Lena and I headed out of the house for our morning walk, as we often do. It was a beautiful morning for a stroll along the river, with bright sun and a cool breeze. Although there were no cars on the street, we could hear a dog barking close by, which was not particularly unusual.
As we passed the home of one of our friends, we noticed that the door was open, and thunderous barking was coming from inside. Several scenarios flitted through my head, none of which were particularly appealing. The family who lived there (a wonderful woman and her two adult children, one young man, and one young woman) kept several dogs, some of which are very large.
I felt conflicted between charging into the rescue and fending off the burglar that was undoubtedly trapped in a room with one of my friends by the dogs… and wanting to keep my face untorn-off by same.
We stood on the porch and called the cops.
While we waited, Lena realized we had some cell numbers, and started calling. Mom wasn’t picking up, but we got ahold of both son and daughter, who said they were on the way, and that mom was out of town. I felt good about my face-related decisions.
Across the street, a big yellow dog that I was pretty sure belonged in the house I was standing in front of was running up and down in front of another neighbor’s hedge and fence, barking at his dog, who was performing similar maneuvers. This was the barking Lena and I heard earlier.
Though I did not know it at the time, this large yellow dog was Jake, and Jake had some anger management issues.
These properties were at an intersection, and across the other street, a woman came strolling into all this excitement with her very small dog on a leash.
The tiny dog yapped.
Jake, who was already at eleven with his dog-behind-the-bushes project, charged.
Inexplicably, and without a single thought for the future of my face in my head, I charged as well.
I think I might have checked for cars as I bolted after Jake toward the now shrieking woman, her tiny dog scooped up to her chest, but I’m not certain. I arrived perhaps a second behind Jake, but that was enough for things to start heading steeply downhill.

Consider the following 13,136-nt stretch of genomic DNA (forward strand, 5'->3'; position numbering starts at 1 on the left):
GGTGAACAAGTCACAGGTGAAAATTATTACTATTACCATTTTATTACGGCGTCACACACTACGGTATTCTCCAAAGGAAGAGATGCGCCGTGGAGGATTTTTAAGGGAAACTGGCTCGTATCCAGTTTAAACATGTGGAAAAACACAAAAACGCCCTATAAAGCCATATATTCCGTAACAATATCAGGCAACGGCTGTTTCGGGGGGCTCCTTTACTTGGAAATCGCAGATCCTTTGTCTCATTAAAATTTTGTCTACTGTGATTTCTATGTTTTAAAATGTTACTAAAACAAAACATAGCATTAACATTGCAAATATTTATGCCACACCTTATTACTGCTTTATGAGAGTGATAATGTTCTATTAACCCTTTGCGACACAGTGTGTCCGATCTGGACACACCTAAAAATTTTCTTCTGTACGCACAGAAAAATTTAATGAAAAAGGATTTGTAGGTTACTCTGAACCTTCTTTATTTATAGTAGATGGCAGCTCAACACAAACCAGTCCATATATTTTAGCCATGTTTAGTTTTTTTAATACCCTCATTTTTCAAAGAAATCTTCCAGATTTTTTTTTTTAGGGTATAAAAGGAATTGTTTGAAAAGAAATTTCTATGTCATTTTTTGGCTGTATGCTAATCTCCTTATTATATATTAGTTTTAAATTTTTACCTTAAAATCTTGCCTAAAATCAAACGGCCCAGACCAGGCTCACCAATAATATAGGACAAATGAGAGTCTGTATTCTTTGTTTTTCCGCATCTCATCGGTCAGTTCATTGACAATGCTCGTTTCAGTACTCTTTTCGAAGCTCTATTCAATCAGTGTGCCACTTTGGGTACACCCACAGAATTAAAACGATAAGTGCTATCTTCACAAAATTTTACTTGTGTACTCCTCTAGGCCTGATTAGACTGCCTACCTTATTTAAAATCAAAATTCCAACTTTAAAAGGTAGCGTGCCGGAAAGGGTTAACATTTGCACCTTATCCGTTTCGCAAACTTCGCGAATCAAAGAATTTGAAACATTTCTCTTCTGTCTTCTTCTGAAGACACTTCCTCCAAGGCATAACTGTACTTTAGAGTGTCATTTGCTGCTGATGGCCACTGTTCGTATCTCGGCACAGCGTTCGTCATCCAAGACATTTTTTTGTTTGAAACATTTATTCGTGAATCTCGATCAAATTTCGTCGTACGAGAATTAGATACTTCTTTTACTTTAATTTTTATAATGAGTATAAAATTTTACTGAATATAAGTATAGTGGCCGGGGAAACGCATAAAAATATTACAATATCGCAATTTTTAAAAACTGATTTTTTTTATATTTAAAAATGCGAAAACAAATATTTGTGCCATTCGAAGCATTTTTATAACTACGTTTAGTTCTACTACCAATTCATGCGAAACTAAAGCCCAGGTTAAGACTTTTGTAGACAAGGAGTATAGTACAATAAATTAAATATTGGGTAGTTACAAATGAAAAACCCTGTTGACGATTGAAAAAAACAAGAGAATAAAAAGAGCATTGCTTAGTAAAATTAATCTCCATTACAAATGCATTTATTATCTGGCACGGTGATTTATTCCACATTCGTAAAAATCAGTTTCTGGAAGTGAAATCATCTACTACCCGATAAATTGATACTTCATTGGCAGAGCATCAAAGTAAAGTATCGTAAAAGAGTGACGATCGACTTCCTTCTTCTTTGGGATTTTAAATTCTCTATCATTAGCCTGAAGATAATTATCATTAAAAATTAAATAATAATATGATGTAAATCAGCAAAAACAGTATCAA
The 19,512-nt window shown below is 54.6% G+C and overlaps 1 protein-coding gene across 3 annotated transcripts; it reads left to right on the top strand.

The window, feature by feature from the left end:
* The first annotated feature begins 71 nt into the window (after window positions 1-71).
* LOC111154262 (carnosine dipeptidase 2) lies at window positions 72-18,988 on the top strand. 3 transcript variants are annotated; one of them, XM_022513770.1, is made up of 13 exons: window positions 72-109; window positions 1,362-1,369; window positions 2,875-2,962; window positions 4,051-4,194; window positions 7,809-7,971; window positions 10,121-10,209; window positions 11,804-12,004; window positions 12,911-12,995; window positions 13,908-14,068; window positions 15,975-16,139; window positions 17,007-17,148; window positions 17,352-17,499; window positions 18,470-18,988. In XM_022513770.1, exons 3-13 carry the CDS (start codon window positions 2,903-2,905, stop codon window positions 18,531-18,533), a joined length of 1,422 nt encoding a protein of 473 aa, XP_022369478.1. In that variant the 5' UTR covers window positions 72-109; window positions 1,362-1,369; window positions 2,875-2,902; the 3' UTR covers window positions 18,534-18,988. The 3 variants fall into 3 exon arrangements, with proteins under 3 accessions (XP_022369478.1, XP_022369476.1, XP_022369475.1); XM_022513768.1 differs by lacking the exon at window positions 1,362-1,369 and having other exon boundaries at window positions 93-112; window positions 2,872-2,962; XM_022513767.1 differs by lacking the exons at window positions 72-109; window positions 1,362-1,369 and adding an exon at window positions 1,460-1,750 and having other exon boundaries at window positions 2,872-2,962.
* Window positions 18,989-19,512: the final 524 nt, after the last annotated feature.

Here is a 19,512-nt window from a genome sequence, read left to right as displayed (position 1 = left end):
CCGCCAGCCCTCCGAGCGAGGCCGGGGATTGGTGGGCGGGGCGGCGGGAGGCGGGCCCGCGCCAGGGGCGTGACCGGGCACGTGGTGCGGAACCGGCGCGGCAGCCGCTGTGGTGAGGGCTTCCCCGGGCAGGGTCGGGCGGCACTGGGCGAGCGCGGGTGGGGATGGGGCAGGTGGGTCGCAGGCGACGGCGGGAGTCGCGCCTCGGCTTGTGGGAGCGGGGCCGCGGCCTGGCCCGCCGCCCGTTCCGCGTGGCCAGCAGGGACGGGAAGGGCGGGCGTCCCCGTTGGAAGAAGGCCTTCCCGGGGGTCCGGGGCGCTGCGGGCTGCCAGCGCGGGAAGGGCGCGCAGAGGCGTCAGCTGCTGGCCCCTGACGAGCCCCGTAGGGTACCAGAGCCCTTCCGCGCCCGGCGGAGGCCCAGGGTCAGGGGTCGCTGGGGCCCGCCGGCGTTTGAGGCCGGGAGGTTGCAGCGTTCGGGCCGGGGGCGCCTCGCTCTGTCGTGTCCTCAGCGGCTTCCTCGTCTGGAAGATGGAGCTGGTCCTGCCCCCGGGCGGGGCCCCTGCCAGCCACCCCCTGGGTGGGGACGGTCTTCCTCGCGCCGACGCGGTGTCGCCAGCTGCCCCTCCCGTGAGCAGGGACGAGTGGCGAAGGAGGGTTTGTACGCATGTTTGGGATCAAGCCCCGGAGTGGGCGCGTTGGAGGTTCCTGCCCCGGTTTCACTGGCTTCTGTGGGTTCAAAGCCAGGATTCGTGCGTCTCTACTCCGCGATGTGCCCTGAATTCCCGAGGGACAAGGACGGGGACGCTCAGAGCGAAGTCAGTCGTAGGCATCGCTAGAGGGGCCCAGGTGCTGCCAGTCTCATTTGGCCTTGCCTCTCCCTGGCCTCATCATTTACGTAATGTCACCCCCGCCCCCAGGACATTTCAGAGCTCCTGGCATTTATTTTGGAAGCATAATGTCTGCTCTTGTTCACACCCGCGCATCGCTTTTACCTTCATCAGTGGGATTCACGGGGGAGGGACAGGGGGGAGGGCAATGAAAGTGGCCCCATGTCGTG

In that second Jake had jumped up and gripped the squawking tiny dog by the collar and was trying to shake it loose from its momma’s hands. She couldn’t hold on, but just as she let go, yet another neighbor arrived and grabbed the terrified little animal.
Dimly, I recalled a bit of advice my vet once gave me for dealing with situations like this, and I grabbed Jake’s back legs and lifted him like a wheelbarrow. Between my efforts and the neighbor’s, we separated the animals and I sat on Jake while the woman, who was now speaking in squeaky sobs, cried over her round-eyed, but unharmed, doglet.
She went home.
Cops, daughter, and son arrived together, and I got a leash on Jake, who now seemed happy as a clam at all the fun and games. I was equally happy that while Jake had been utterly intent on murdering the doglet, he seemed to think I was pretty good people, and even sat when I told him to.
The cops checked out the house—the biggest dog was behind a baby gate and voicing his displeasure—and it turned out the door had developed an issue with not closing completely and the daughter had simply not noticed when she left for work. We stuck around until the heavily tattooed white cops left our Black neighbors’ house, then everyone hugged and heaved sighs of relief and continued with their days.
Mom got home the following week and began a rigid new training regimen for Jake that included not eating anyone else’s dogs. The police report came back no harm no foul, which it almost certainly should not have, but at least no one had to lose their pets.
As for Lena and I, we still walk in the morning by the river, although we are much more circumspect whenever we hear upset barking from around the corner. Also, I always carry a roll of duct tape in my back pocket with me now.
Just in case things ever get really out of hand and I need to tape my face back on.
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